According to China's Ministry of Commerce (MOFCOM), FIEs, which were responsible for over half of China's exports, accounted for 30 per cent of the country's industrial output. This dominance increases in the case of high technology exports. According to one estimate, as much as 40 per cent of exports from FIEs consist of high technology goods. If that is true, as much as 70 per cent of the $377-billion worth of hi-tech goods exported by China in 2009 was produced by FIEs. China, therefore, may be engaged in the production of a diverse range of manufactured goods, but the knowledge required for that production is in substantial measure controlled by firms originating in the U.S.

To boot, licensing the use of this knowledge delivers significant revenues to firms from the U.S., far exceeding that received by other countries. What is noteworthy is that both receipts and payments of royalties in the case of the U.S. are in transactions with affiliated firms. That is, the U.S. is reaping the benefits of its control over knowledge through transactions conducted with affiliates abroad. It continues to be a net exporter of manufacturing technological know-how sold as intellectual property.

Underlining this becomes important because of the remarkable performance of China in terms of the relative share of the high technology sectors in its manufacturing sector. In the world as a whole, that ratio rose from 11.66 per cent in 1985 to 19.08 per cent in 2005. The European Union's performance tracked this trend well, with the relevant share rising in its case from 9.66 to 14.26 per cent. The U.S. performed better, with the share in its case rising from 13.7 to 24.2 per cent. But it was China's performance that was remarkable, with the hi-tech share in its case rising from 8.4 to 29.4 per cent of manufacturing value added over this 20-year period.

Even over this long period, China's rise in the global league tables for hi-tech manufacturing was the result of a rapid expansion of exports. The ratio of export sales to revenues rose from 25 per cent in 1985 to more than 75 per cent in the mid-1990s, only to moderate later as domestic consumption of high technology products rose along with incomes. By 2005, that ratio had fallen below 60 per cent because of a rise in domestic consumption and not because of a decline in exports. Even if led by U.S. transnationals, it delivers foreign exchange revenues to the Chinese economy.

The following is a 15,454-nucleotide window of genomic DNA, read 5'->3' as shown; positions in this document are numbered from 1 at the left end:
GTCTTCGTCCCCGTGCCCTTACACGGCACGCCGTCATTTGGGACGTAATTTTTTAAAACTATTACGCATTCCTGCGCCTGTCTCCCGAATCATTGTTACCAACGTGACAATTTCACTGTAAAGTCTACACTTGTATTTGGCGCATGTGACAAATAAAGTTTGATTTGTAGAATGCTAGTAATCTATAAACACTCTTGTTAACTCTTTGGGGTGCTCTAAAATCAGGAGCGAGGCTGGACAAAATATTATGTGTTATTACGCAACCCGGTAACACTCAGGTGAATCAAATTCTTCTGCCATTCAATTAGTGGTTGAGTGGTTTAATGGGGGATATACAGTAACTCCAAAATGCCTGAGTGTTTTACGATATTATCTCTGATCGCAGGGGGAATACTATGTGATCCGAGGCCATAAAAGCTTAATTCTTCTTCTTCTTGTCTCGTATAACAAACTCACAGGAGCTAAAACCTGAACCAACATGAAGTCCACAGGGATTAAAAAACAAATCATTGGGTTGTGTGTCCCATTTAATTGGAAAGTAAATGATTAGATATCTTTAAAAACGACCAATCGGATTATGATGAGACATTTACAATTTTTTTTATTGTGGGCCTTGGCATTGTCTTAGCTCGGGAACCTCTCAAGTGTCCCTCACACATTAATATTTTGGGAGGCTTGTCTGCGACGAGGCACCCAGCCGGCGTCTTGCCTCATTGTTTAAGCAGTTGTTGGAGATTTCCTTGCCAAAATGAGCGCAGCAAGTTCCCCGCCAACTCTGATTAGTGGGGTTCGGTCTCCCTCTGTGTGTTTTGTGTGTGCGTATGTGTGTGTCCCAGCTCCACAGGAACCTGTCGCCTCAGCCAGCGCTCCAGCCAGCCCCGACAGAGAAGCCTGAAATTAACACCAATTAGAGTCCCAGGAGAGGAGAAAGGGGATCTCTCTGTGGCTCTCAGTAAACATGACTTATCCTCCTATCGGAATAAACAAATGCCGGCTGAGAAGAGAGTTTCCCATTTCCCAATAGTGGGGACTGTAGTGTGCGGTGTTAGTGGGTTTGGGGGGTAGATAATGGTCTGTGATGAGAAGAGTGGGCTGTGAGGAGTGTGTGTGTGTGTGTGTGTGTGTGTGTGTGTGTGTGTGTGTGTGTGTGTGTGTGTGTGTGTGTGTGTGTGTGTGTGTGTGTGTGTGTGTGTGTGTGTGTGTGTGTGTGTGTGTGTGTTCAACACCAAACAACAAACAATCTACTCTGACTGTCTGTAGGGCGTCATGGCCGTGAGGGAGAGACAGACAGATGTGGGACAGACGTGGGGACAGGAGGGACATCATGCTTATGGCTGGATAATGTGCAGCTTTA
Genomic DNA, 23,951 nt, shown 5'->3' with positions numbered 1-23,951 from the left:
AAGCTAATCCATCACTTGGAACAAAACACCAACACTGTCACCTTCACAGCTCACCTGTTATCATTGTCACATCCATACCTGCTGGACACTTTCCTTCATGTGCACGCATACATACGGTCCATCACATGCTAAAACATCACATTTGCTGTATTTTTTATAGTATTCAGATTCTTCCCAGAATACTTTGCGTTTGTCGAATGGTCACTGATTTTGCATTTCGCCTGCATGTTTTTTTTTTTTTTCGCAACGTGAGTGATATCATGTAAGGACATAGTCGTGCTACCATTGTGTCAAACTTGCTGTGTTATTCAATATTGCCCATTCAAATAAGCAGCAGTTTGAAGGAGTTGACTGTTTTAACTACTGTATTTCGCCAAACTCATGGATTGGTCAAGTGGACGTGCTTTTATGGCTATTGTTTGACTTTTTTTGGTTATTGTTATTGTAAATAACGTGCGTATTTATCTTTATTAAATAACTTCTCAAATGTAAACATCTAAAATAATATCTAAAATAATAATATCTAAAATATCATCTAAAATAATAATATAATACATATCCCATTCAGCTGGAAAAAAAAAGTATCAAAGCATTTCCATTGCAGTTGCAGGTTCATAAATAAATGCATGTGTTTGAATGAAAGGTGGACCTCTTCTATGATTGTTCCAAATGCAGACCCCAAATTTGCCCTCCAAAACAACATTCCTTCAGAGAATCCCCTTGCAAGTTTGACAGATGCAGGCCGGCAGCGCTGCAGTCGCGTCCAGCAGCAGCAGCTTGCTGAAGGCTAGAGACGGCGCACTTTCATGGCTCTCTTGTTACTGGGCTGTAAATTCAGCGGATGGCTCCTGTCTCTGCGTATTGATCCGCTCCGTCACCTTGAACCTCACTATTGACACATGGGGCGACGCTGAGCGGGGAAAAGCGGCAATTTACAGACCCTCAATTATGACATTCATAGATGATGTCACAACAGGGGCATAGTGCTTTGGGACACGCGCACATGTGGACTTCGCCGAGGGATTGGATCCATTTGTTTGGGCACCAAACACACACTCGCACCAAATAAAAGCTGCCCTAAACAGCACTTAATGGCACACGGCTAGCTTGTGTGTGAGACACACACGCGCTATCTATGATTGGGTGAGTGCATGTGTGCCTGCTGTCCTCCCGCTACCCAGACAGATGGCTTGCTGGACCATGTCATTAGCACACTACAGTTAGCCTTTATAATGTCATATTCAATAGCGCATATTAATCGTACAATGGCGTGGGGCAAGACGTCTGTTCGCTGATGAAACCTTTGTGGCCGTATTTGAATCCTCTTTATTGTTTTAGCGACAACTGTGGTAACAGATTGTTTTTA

It is this export success that leads to the visible fear of China outside its borders. Exports of goods and services were estimated at close to two-fifths of the GDP before the 2008 crisis broke. But that figure has come down since and is likely to remain low as China seeks to redirect growth and rely more on home demand. Yet, the fear of the emerging giant is unlikely to subside. This is because its low per capita income and large population make its rise more ominous in the eyes of its global rivals. Being low on the per capita league table allows China to aspire to high growth rates for decades to come.

When growth occurs at that level of per capita income, the demands it generates tend to be more intensive in manufactures, energy, and mineral resources. Add to this the fact that the size of the population that will benefit from that potential growth is immense and the pressure this puts on the world's resources, besides its environment, is likely to be huge. The threat that this poses to countries that rose to dominance in a context of cheap and ample resources and raw materials should be obvious. However, as of now, they are likely to put a brave face on, declaring that China's success is not China's but that of the U.S.